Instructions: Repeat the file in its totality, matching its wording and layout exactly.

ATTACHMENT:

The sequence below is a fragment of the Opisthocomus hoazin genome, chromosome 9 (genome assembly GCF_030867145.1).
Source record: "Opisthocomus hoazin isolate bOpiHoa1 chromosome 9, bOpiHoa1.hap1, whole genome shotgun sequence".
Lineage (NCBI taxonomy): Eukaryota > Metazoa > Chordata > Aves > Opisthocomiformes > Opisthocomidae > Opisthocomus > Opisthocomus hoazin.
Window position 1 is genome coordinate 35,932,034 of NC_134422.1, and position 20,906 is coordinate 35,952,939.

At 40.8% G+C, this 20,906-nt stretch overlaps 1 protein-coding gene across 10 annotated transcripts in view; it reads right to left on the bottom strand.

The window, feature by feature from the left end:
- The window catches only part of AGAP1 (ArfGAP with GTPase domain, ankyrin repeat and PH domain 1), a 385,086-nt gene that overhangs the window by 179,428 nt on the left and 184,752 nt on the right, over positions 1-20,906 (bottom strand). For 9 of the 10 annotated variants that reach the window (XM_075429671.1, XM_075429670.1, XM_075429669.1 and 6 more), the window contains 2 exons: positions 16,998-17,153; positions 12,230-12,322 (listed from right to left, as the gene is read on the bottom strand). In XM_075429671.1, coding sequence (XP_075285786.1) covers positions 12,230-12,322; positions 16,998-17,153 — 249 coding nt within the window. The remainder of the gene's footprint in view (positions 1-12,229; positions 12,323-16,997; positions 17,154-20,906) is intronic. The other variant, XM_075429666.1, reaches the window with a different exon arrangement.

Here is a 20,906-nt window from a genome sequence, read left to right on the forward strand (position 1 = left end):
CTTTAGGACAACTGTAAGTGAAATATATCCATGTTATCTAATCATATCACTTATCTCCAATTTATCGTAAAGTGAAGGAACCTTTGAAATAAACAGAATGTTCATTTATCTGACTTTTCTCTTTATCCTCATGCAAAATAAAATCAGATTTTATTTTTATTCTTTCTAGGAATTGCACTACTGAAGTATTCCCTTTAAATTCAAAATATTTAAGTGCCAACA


The sequence below is a fragment of the Opisthocomus hoazin genome, chromosome 9 (genome assembly GCF_030867145.1).
Source record: "Opisthocomus hoazin isolate bOpiHoa1 chromosome 9, bOpiHoa1.hap1, whole genome shotgun sequence".
Lineage (NCBI taxonomy): Eukaryota > Metazoa > Chordata > Aves > Opisthocomiformes > Opisthocomidae > Opisthocomus > Opisthocomus hoazin.
Window position 1 is genome coordinate 35,932,034 of NC_134422.1, and position 20,906 is coordinate 35,952,939.

At 40.8% G+C, this 20,906-nt stretch overlaps 1 protein-coding gene across 10 annotated transcripts in view; it reads right to left on the bottom strand.

The window, feature by feature from the left end:
- The window catches only part of AGAP1 (ArfGAP with GTPase domain, ankyrin repeat and PH domain 1), a 385,086-nt gene that overhangs the window by 179,428 nt on the left and 184,752 nt on the right, over positions 1-20,906 (bottom strand). For 9 of the 10 annotated variants that reach the window (XM_075429671.1, XM_075429670.1, XM_075429669.1 and 6 more), the window contains 2 exons: positions 16,998-17,153; positions 12,230-12,322 (listed from right to left, as the gene is read on the bottom strand). In XM_075429671.1, coding sequence (XP_075285786.1) covers positions 12,230-12,322; positions 16,998-17,153 — 249 coding nt within the window. The remainder of the gene's footprint in view (positions 1-12,229; positions 12,323-16,997; positions 17,154-20,906) is intronic. The other variant, XM_075429666.1, reaches the window with a different exon arrangement.

Here is a 20,906-nt window from a genome sequence, read left to right on the forward strand (position 1 = left end):
CTTTAGGACAACTGTAAGTGAAATATATCCATGTTATCTAATCATATCACTTATCTCCAATTTATCGTAAAGTGAAGGAACCTTTGAAATAAACAGAATGTTCATTTATCTGACTTTTCTCTTTATCCTCATGCAAAATAAAATCAGATTTTATTTTTATTCTTTCTAGGAATTGCACTACTGAAGTATTCCCTTTAAATTCAAAATATTTAAGTGCCAACA